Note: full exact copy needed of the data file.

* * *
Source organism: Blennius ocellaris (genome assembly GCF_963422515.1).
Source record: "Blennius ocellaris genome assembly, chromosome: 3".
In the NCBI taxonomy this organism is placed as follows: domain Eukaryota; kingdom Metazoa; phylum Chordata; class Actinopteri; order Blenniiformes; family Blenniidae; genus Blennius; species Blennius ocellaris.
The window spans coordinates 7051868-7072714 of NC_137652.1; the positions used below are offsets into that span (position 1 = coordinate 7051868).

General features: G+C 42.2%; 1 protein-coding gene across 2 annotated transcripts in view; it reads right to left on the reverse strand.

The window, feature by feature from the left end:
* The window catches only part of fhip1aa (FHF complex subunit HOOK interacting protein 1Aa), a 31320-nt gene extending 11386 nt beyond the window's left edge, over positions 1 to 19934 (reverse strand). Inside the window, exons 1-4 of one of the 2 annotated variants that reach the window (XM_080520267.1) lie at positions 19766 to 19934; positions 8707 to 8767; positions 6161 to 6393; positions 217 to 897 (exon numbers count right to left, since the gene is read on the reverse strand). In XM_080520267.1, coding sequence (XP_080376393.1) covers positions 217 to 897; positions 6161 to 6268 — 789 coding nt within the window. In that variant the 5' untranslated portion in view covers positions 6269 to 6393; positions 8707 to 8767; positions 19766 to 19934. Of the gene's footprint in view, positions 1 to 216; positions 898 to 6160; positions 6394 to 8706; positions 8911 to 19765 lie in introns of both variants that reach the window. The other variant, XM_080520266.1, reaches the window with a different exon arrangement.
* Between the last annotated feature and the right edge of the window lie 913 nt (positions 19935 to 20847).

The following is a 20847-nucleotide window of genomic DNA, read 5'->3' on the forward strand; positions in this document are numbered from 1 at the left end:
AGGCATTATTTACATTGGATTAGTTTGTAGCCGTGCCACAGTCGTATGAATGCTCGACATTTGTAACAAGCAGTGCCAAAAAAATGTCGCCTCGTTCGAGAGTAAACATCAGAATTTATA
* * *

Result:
Source organism: Blennius ocellaris (genome assembly GCF_963422515.1).
Source record: "Blennius ocellaris genome assembly, chromosome: 3".
In the NCBI taxonomy this organism is placed as follows: domain Eukaryota; kingdom Metazoa; phylum Chordata; class Actinopteri; order Blenniiformes; family Blenniidae; genus Blennius; species Blennius ocellaris.
The window spans coordinates 7051868-7072714 of NC_137652.1; the positions used below are offsets into that span (position 1 = coordinate 7051868).

General features: G+C 42.2%; 1 protein-coding gene across 2 annotated transcripts in view; it reads right to left on the reverse strand.

The window, feature by feature from the left end:
* The window catches only part of fhip1aa (FHF complex subunit HOOK interacting protein 1Aa), a 31320-nt gene extending 11386 nt beyond the window's left edge, over positions 1 to 19934 (reverse strand). Inside the window, exons 1-4 of one of the 2 annotated variants that reach the window (XM_080520267.1) lie at positions 19766 to 19934; positions 8707 to 8767; positions 6161 to 6393; positions 217 to 897 (exon numbers count right to left, since the gene is read on the reverse strand). In XM_080520267.1, coding sequence (XP_080376393.1) covers positions 217 to 897; positions 6161 to 6268 — 789 coding nt within the window. In that variant the 5' untranslated portion in view covers positions 6269 to 6393; positions 8707 to 8767; positions 19766 to 19934. Of the gene's footprint in view, positions 1 to 216; positions 898 to 6160; positions 6394 to 8706; positions 8911 to 19765 lie in introns of both variants that reach the window. The other variant, XM_080520266.1, reaches the window with a different exon arrangement.
* Between the last annotated feature and the right edge of the window lie 913 nt (positions 19935 to 20847).

The following is a 20847-nucleotide window of genomic DNA, read 5'->3' on the forward strand; positions in this document are numbered from 1 at the left end:
AGGCATTATTTACATTGGATTAGTTTGTAGCCGTGCCACAGTCGTATGAATGCTCGACATTTGTAACAAGCAGTGCCAAAAAAATGTCGCCTCGTTCGAGAGTAAACATCAGAATTTATA